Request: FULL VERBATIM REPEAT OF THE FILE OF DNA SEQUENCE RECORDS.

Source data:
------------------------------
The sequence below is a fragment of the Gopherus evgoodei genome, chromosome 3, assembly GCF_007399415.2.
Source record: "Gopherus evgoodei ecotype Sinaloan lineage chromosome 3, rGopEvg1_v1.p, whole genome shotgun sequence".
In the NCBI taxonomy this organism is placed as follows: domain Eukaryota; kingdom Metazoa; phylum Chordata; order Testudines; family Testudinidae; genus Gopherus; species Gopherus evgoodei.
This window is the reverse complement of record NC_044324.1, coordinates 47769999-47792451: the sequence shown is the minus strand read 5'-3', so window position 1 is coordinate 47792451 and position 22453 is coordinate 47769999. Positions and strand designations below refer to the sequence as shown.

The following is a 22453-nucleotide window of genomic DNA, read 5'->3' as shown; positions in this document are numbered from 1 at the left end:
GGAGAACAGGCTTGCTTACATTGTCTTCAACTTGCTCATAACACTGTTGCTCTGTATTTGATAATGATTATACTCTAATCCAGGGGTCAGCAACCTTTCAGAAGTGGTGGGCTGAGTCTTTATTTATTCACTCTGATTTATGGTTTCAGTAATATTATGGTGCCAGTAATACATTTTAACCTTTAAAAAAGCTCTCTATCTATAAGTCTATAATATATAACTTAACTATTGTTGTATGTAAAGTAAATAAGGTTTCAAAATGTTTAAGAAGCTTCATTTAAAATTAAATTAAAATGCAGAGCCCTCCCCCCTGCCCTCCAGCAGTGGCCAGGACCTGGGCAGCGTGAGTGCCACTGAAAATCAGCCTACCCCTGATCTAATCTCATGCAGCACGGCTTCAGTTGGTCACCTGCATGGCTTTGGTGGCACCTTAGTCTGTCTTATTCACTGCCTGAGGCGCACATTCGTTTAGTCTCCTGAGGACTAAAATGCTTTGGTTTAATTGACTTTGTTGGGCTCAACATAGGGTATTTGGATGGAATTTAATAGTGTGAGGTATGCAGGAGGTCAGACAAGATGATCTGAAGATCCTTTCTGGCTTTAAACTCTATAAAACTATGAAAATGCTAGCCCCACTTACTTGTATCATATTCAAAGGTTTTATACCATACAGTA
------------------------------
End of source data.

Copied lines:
The sequence below is a fragment of the Gopherus evgoodei genome, chromosome 3, assembly GCF_007399415.2.
Source record: "Gopherus evgoodei ecotype Sinaloan lineage chromosome 3, rGopEvg1_v1.p, whole genome shotgun sequence".
In the NCBI taxonomy this organism is placed as follows: domain Eukaryota; kingdom Metazoa; phylum Chordata; order Testudines; family Testudinidae; genus Gopherus; species Gopherus evgoodei.
This window is the reverse complement of record NC_044324.1, coordinates 47769999-47792451: the sequence shown is the minus strand read 5'-3', so window position 1 is coordinate 47792451 and position 22453 is coordinate 47769999. Positions and strand designations below refer to the sequence as shown.

The following is a 22453-nucleotide window of genomic DNA, read 5'->3' as shown; positions in this document are numbered from 1 at the left end:
GGAGAACAGGCTTGCTTACATTGTCTTCAACTTGCTCATAACACTGTTGCTCTGTATTTGATAATGATTATACTCTAATCCAGGGGTCAGCAACCTTTCAGAAGTGGTGGGCTGAGTCTTTATTTATTCACTCTGATTTATGGTTTCAGTAATATTATGGTGCCAGTAATACATTTTAACCTTTAAAAAAGCTCTCTATCTATAAGTCTATAATATATAACTTAACTATTGTTGTATGTAAAGTAAATAAGGTTTCAAAATGTTTAAGAAGCTTCATTTAAAATTAAATTAAAATGCAGAGCCCTCCCCCCTGCCCTCCAGCAGTGGCCAGGACCTGGGCAGCGTGAGTGCCACTGAAAATCAGCCTACCCCTGATCTAATCTCATGCAGCACGGCTTCAGTTGGTCACCTGCATGGCTTTGGTGGCACCTTAGTCTGTCTTATTCACTGCCTGAGGCGCACATTCGTTTAGTCTCCTGAGGACTAAAATGCTTTGGTTTAATTGACTTTGTTGGGCTCAACATAGGGTATTTGGATGGAATTTAATAGTGTGAGGTATGCAGGAGGTCAGACAAGATGATCTGAAGATCCTTTCTGGCTTTAAACTCTATAAAACTATGAAAATGCTAGCCCCACTTACTTGTATCATATTCAAAGGTTTTATACCATACAGTA